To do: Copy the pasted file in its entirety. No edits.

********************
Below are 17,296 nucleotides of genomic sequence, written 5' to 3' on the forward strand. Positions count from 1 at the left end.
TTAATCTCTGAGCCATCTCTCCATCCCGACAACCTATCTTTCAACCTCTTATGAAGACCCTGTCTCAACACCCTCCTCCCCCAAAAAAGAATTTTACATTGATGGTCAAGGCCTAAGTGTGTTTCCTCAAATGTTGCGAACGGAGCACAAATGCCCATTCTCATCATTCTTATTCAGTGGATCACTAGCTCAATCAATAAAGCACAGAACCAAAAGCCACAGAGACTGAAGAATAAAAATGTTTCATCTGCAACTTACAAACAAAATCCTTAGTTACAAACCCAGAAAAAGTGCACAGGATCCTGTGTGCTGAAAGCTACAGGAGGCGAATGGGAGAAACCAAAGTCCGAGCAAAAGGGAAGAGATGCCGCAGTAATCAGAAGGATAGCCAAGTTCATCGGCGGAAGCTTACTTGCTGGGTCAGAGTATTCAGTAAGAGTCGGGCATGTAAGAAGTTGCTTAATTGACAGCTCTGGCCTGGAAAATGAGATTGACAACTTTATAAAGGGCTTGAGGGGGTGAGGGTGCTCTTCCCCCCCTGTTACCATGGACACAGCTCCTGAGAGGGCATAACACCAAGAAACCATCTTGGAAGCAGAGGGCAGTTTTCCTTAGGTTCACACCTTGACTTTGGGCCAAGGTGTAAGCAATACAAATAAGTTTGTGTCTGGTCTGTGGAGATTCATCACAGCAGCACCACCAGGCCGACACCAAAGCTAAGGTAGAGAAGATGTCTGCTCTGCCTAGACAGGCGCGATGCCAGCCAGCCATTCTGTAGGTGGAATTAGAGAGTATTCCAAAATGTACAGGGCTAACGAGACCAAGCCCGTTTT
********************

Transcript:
Below are 17,296 nucleotides of genomic sequence, written 5' to 3' on the forward strand. Positions count from 1 at the left end.
TTAATCTCTGAGCCATCTCTCCATCCCGACAACCTATCTTTCAACCTCTTATGAAGACCCTGTCTCAACACCCTCCTCCCCCAAAAAAGAATTTTACATTGATGGTCAAGGCCTAAGTGTGTTTCCTCAAATGTTGCGAACGGAGCACAAATGCCCATTCTCATCATTCTTATTCAGTGGATCACTAGCTCAATCAATAAAGCACAGAACCAAAAGCCACAGAGACTGAAGAATAAAAATGTTTCATCTGCAACTTACAAACAAAATCCTTAGTTACAAACCCAGAAAAAGTGCACAGGATCCTGTGTGCTGAAAGCTACAGGAGGCGAATGGGAGAAACCAAAGTCCGAGCAAAAGGGAAGAGATGCCGCAGTAATCAGAAGGATAGCCAAGTTCATCGGCGGAAGCTTACTTGCTGGGTCAGAGTATTCAGTAAGAGTCGGGCATGTAAGAAGTTGCTTAATTGACAGCTCTGGCCTGGAAAATGAGATTGACAACTTTATAAAGGGCTTGAGGGGGTGAGGGTGCTCTTCCCCCCCTGTTACCATGGACACAGCTCCTGAGAGGGCATAACACCAAGAAACCATCTTGGAAGCAGAGGGCAGTTTTCCTTAGGTTCACACCTTGACTTTGGGCCAAGGTGTAAGCAATACAAATAAGTTTGTGTCTGGTCTGTGGAGATTCATCACAGCAGCACCACCAGGCCGACACCAAAGCTAAGGTAGAGAAGATGTCTGCTCTGCCTAGACAGGCGCGATGCCAGCCAGCCATTCTGTAGGTGGAATTAGAGAGTATTCCAAAATGTACAGGGCTAACGAGACCAAGCCCGTTTT